As revolting as these instances of corruption are, dynastic politics also leads to a malaise of a different kind – an absolute disconnect of the leader from the electorate.
Born with silver spoons in their mouths, second generation politicians across India come to lead hallowed lives. They grow up in luxurious Lutyens bungalows, drive expensive cars and get admissions into the best private schools and foreign universities (quite often without merit). The result has been the emergence of a new breed of young politicians, steeped in elitism, who would struggle to survive in a competitive environment without their famous surnames and are absolutely disconnected from the ordinary Indian. This disconnect can be seen to have adverse effects when it comes to policy formulation and matters of day-to-day governance.
By virtue of having very little idea of their electorate’s constantly evolving needs, dynasts, more often than not, end up rehashing the old schemes of their ancestors and presenting them as their own. Born and tutored into the old feudal and socialist mindset, they tend to think of themselves are Lords (and Ladies) Bountiful who will throw crumbs down from their high table into the arms of their adoring subjects. If confronted by strong opponents, they tend to evoke public compassion by invoking the ‘sacrifices’ of their ancestors. Not having been seriously challenged in terms of ideas and thoughts throughout their lives and incapable of investing the diligence required in overseeing the nitty-gritty of governance issues, they end up relying on tried and tested social engineering strategies to keep their electoral fortunes going.
This is the reason that almost every member of this dynastic tribe have been shown up as abysmal failures as MPs, MLAs and Ministers.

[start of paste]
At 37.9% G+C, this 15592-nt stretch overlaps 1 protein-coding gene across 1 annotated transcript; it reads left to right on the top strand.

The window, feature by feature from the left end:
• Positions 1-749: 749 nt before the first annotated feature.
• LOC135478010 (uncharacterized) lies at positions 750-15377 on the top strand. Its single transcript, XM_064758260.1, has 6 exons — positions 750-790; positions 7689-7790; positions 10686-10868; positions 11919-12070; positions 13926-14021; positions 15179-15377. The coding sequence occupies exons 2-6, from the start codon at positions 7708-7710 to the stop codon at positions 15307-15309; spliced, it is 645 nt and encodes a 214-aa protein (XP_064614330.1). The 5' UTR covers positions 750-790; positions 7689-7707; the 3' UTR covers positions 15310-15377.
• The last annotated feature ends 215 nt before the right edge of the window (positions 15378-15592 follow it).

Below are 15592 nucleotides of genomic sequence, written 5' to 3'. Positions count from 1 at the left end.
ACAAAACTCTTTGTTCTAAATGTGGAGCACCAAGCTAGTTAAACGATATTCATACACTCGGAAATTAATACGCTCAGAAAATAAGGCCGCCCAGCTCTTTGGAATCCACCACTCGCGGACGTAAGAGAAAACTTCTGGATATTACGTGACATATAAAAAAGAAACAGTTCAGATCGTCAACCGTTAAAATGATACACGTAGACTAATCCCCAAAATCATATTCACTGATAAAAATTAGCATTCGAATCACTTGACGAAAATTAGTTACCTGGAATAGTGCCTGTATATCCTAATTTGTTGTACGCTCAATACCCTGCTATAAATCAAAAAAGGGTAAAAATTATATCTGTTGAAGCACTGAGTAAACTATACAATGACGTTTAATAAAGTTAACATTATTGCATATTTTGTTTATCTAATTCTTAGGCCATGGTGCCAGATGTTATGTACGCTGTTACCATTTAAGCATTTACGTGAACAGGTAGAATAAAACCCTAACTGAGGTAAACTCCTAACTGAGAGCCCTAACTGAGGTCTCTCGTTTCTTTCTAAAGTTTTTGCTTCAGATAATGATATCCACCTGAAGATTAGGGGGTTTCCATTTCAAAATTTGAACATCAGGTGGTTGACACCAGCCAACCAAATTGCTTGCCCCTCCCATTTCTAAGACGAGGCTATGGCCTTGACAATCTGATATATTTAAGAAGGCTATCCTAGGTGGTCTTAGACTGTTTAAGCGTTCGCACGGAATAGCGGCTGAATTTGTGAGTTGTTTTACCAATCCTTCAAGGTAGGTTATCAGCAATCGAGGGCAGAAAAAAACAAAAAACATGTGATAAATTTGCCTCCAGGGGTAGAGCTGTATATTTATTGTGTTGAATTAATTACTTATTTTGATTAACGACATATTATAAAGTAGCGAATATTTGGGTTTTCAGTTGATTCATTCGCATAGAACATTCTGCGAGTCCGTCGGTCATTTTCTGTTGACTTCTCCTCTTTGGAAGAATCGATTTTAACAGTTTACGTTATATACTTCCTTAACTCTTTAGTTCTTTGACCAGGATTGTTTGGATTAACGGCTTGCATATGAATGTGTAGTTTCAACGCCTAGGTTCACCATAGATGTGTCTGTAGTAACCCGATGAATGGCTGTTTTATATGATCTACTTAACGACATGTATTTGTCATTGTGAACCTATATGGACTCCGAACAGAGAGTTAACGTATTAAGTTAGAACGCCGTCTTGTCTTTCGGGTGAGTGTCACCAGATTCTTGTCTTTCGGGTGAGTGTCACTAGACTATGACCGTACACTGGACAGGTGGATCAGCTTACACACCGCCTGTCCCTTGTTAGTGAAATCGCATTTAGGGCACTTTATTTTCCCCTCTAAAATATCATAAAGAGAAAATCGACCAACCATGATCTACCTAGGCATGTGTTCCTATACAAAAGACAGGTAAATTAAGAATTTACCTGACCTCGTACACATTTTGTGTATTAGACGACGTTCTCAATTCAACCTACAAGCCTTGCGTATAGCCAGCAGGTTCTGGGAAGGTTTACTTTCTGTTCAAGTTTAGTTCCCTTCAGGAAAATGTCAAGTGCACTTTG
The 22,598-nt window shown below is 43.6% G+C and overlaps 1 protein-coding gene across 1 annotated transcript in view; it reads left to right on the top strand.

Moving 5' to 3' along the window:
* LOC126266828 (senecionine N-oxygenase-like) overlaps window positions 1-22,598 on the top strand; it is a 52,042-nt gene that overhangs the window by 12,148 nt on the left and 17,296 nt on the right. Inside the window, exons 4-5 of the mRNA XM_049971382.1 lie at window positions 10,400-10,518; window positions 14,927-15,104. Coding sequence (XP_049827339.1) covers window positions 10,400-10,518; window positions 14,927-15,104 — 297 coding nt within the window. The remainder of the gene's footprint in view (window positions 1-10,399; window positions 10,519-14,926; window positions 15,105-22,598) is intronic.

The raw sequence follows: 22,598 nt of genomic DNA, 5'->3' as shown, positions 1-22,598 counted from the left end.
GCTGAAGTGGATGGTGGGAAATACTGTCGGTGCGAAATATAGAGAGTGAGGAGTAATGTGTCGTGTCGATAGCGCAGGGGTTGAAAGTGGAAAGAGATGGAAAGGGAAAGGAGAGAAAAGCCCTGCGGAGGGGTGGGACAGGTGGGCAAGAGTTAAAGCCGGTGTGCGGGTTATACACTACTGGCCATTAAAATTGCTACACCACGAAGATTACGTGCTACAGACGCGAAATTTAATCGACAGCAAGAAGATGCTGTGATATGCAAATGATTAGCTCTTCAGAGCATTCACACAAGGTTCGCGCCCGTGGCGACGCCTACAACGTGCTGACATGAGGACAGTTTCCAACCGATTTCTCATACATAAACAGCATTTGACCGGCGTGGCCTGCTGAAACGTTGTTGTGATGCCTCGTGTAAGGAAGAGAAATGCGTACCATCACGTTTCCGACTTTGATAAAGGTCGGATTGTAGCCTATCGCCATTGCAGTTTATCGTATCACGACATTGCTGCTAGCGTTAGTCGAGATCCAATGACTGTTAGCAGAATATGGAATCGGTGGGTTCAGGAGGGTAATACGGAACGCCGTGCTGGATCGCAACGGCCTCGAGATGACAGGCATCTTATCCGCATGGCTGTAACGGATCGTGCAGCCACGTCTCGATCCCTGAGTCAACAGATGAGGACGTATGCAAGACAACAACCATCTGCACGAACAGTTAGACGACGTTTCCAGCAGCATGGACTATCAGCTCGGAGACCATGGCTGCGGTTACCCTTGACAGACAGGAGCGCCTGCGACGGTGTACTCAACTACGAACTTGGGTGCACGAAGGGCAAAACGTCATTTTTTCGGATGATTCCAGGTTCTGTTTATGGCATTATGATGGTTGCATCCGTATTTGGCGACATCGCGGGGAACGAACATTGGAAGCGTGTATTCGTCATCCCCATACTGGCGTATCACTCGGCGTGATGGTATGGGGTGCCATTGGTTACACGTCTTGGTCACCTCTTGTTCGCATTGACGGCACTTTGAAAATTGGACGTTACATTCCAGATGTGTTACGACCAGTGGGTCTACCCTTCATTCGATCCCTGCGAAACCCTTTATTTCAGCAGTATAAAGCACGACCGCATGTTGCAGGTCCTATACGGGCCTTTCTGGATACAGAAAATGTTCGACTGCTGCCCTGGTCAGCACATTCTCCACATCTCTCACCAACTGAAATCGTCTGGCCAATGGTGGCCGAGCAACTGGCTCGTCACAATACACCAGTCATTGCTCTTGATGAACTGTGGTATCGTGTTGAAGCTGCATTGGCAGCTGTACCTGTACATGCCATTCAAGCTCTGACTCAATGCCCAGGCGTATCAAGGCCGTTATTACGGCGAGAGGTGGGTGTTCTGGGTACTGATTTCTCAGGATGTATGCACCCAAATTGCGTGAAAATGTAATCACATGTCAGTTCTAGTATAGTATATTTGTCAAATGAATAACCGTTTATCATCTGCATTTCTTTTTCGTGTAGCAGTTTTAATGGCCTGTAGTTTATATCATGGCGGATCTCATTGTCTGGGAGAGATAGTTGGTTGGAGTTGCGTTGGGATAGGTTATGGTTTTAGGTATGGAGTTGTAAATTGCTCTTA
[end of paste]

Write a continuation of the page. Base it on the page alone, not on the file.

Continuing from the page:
The media may concentrate their attacks on Rahul Gandhi – and rightly so – but it not as if other members of the youth brigade have set the skies alight either. The Pilots, Scindias, Hoodas and Singhs cannot honestly claim even a single success to their names during their respective periods in Government. Even in the states, we have the glaring examples of Omar Abdullah and Akhilesh Singh Yadav – dynasts who are quite possibly the worst two Chief Ministers their respective states have had in a long time. For states like Jammu and Kashmir and Uttar Pradesh, that is saying a lot.
It is in this context that the results of the 2014 general elections and the state elections which followed, present a great degree of hope for India. Signs are that the Indian electorate – especially the young voter – has broken free of the feudalistic mindset that used to dominate electoral choices not so long ago. These new generations of Indians do not plan to bow their heads before the Kunwars and Sahebs of yesteryears. It is this impulse that Narendra Modi understood and channelized during his election campaign. As the son of a common man, he knew that his story would resonate far more with the electorate than that of dynasts asking for votes in the name of the fathers and grandfathers.
To stretch the point even further, it would not be amiss to say that Modi and the BJP under him have begun to represent the very antithesis of the dynastic politics that the Congress has come to embody. The Prime Minister has kept dynastic entitlement to a minimum in his Cabinet. Almost none of the current lineup of the BJP’s Central and Chief Ministers are dynasts. And even in the case of the small number of leaders with a dynastic legacy, like Vasundhara Raje for example, their ascendance has been built on their performance and political credibility.
By insisting on bringing in proven performers from the party system into leadership positions in the state and central governments, the BJP has signaled its intent to effect a drastic change in how India is to be led politically. For the general Indian electorate, this is a heartening sign. It signifies the dismantling of a sort of political feudalism which had begun to grip Indian politics. It also denotes the beginning of the representation of grassroots desires and aspirations in national policy formulation and governance.
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Source: WHN Media Network